Through his investment firm Infestos, Neways shareholder Bernard ten Doeschot is upping the ante in the takeover game with VDL.
Neways has announced that it has reached a conditional agreement with Enschede-based investment firm Infestos on a recommended public offer for all of the issued and outstanding ordinary shares. Amounting to an aggregate equity value of approximately 177.5 million euros, the price per share of 14.55 euros in cash represents a premium of 33.5 percent over the closing price of the EMS specialist from Son on 29 April 2021. It looks like it’s game over for VDL, as the new bid not only trumps the industrial conglomerate’s improved offer of 13 euros but also carries the full support of Neways’ management board and supervisory board.
The fireworks started at the end of April when VDL disclosed its plans to make a public offer on all Neways shares. After upping the proposed 12.50 euros per share to 13 euros, the family-owned Eindhoven business said it had irrevocable commitments for 68.70 percent of the issued and outstanding capital, including its own 27.63 percent stake. The Neways boards reviewed the proposal and concluded that it didn’t sufficiently reflect the value creation of their company, as a result of which they couldn’t support it. Two minor shareholders, Add Value Fund (5 percent) and Bernard ten Doeschot (3 percent), also rejected the increased offer.
Now, Ten Doeschot is upping the ante himself, through his investment firm Infestos. Neways and its boards unanimously recommend his offer, stating that it delivers immediate, certain and attractive value to their shareholders. According to the press release, with Infestos holding a majority stake, this will create a stable governance structure to advance the further rollout of the company’s strategy while remaining listed. Neways’ corporate identity, values and culture will be maintained and existing rights and benefits of employees will be respected. The current management board will continue to lead the company and the members of the supervisory board will remain in place.
The right partner
Established in 1999, Infestos invests in majority stakes in Dutch, mainly industrial, enterprises with unique market positions or technologies. In particular, it focuses on companies that require a strategic reorientation, business units that are no longer core, companies with financial difficulties and family businesses with succession challenges. In addition to its investment portfolio, it supports sustainable talent development in sports and business through Talentned, sustainable renovation of monumental real estate and sustainable education and healthcare innovation projects.
One of Infestos’ success stories is Alfen, an Almere-based developer and manufacturer of smart grids, energy storage systems, electric vehicle charging equipment and integrated combinations thereof. Ten Doeschot’s firm invested in 2014 and provided support in strategy development, business planning and roadmapping, in refreshing the corporate identity, in expanding the production facilities and renovating the head offices and in strengthening the organization to facilitate the anticipated growth. It exited in 2018 when Alfen went public (link in Dutch).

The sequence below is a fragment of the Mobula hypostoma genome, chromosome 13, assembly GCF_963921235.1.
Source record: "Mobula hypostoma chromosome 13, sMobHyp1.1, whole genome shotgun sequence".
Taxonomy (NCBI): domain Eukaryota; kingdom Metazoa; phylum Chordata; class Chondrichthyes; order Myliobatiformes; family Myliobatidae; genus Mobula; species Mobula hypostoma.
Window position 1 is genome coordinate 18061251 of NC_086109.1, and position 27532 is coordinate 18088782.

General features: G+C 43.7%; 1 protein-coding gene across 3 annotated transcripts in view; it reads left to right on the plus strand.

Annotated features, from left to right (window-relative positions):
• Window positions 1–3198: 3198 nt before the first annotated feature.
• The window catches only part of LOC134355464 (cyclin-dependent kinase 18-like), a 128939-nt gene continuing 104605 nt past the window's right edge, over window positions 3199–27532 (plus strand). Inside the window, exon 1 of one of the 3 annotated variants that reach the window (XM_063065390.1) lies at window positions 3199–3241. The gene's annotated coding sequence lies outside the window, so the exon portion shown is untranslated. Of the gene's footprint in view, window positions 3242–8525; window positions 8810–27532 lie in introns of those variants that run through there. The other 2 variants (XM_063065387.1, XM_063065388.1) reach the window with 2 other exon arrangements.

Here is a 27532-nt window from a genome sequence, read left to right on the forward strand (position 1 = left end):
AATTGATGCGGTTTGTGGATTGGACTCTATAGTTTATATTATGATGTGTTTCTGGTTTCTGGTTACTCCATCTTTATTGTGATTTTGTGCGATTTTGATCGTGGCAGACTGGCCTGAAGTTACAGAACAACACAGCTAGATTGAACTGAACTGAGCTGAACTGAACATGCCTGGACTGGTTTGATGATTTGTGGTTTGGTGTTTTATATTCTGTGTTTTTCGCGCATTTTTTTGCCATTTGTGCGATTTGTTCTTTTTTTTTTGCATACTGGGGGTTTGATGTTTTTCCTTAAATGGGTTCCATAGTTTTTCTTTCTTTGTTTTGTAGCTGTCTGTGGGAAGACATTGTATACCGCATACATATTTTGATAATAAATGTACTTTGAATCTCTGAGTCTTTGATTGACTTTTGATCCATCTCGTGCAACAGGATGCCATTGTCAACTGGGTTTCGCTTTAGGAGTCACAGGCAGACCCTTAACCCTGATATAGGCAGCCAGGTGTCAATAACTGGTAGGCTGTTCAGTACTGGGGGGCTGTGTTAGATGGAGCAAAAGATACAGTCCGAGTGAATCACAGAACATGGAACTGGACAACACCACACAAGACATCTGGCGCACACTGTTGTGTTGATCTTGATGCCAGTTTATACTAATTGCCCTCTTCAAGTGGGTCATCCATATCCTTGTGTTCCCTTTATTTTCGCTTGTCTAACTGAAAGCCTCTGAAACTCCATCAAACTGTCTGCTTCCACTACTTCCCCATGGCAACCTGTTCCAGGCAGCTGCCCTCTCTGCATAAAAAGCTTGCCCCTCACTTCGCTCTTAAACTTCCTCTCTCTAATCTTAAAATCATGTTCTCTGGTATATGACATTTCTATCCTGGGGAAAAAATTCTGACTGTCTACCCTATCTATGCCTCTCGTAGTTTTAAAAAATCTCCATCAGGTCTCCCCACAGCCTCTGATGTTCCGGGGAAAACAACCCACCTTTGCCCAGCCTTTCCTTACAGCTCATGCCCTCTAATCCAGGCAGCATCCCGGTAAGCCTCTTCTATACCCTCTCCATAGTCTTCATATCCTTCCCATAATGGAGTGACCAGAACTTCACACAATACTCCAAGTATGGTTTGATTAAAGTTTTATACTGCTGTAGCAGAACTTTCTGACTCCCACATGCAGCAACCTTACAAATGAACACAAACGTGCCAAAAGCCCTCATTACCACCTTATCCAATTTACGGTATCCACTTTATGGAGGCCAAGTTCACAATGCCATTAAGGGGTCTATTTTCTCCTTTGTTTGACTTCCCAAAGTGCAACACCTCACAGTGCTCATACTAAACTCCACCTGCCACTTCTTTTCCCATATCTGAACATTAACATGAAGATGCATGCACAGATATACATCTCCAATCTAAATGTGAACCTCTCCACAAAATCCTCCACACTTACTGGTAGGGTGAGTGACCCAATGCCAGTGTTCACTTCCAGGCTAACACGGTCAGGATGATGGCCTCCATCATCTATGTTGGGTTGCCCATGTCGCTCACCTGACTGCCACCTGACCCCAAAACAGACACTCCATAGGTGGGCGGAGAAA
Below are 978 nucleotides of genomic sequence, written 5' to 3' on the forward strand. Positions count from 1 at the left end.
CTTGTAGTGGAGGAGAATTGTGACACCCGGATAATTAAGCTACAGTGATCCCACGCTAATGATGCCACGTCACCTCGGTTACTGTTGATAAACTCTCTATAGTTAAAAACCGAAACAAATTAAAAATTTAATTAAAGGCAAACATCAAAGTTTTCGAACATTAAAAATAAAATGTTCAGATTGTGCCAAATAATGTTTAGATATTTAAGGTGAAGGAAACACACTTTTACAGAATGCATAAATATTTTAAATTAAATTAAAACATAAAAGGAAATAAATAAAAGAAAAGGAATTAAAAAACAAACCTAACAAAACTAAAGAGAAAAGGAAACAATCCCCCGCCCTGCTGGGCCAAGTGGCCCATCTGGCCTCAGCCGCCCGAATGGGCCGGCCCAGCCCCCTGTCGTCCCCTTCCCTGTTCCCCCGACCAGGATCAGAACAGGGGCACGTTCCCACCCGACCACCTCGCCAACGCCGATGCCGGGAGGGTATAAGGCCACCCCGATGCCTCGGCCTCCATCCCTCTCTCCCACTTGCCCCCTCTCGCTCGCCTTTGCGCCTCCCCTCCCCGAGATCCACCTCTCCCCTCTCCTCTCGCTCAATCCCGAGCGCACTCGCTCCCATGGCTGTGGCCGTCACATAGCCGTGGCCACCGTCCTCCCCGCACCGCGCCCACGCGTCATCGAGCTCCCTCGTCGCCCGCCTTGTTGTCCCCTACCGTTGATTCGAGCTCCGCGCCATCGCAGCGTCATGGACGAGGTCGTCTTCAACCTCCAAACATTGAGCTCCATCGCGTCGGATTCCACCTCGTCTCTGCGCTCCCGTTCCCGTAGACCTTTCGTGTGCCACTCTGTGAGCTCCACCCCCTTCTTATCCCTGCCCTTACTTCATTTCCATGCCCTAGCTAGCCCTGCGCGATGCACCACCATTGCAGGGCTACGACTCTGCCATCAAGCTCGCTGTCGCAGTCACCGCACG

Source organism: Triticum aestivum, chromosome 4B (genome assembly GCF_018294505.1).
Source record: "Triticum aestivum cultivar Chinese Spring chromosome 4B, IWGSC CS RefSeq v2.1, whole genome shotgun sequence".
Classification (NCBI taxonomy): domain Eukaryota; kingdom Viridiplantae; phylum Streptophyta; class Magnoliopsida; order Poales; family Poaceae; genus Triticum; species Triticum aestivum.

“Infestos is a strong and entrepreneurial investment firm that is well positioned to support us in realizing our long-term ambitions,” comments Neways CEO Eric Stodel. “We continue to develop and grow our market position as a system innovator in the EMS market, by moving up the value chain and adding greater value for our customers. We’re convinced that Infestos is the right partner for this next phase of development. With their expertise, they can help us to further accelerate the rollout of our transition and growth of our business in the years to come while remaining an independent company.”
Frank van Roij, investment director of Infestos, adds, “We fully support the ‘One Neways’ and ‘System Innovator’ strategy. We believe this strategy can create long-term value while Neways remains an independent publicly listed company. With our experience in transitioning and growing strongly positioned technology companies, we’re looking forward to working together with Neways on accelerating its journey of profitable growth.”
VDL, meanwhile, says it has taken note of the new contender and is considering its position. While the conglomerate has no intention of topping Infestos’ offer, it is looking into matching it. Under the conditions of its own bid, it has until 8 July to do so.
If VDL decides to match, the irrevocable commitments it has received stand. It can then again try to obtain the remaining 30 percent of the shares that haven’t been tendered yet. If it decides not to match, the irrevocable commitments become void, leaving those shareholders free to join Ten Doeschot, who can then attempt to woo the rest. Either way, upon crossing the 85 percent threshold, a squeeze-out bid can be launched to force the minority shareholders to sell.
The Infestos-Neways engagement is contingent on their acquiring at least 60 percent of the outstanding shares. The bigger challenge, however, is to get to 85 percent. With VDL holding a 27.63 percent stake, that would require the support of the Van der Leegtes. A stalemate beckons.
In pulling the plug on their discussions, Neways called the VDL bid an undervaluation that insufficiently serves its interests. There appears to be more to this than just getting a fair price. The joint press release with Infestos exudes independence – Neways seems to be resisting a takeover by VDL for fear of being assimilated by the Eindhoven conglomerate and losing its identity, values and culture. So maybe the Van der Leegtes should ask themselves: what point is there in trying to acquire a company that really doesn’t want to be acquired by you?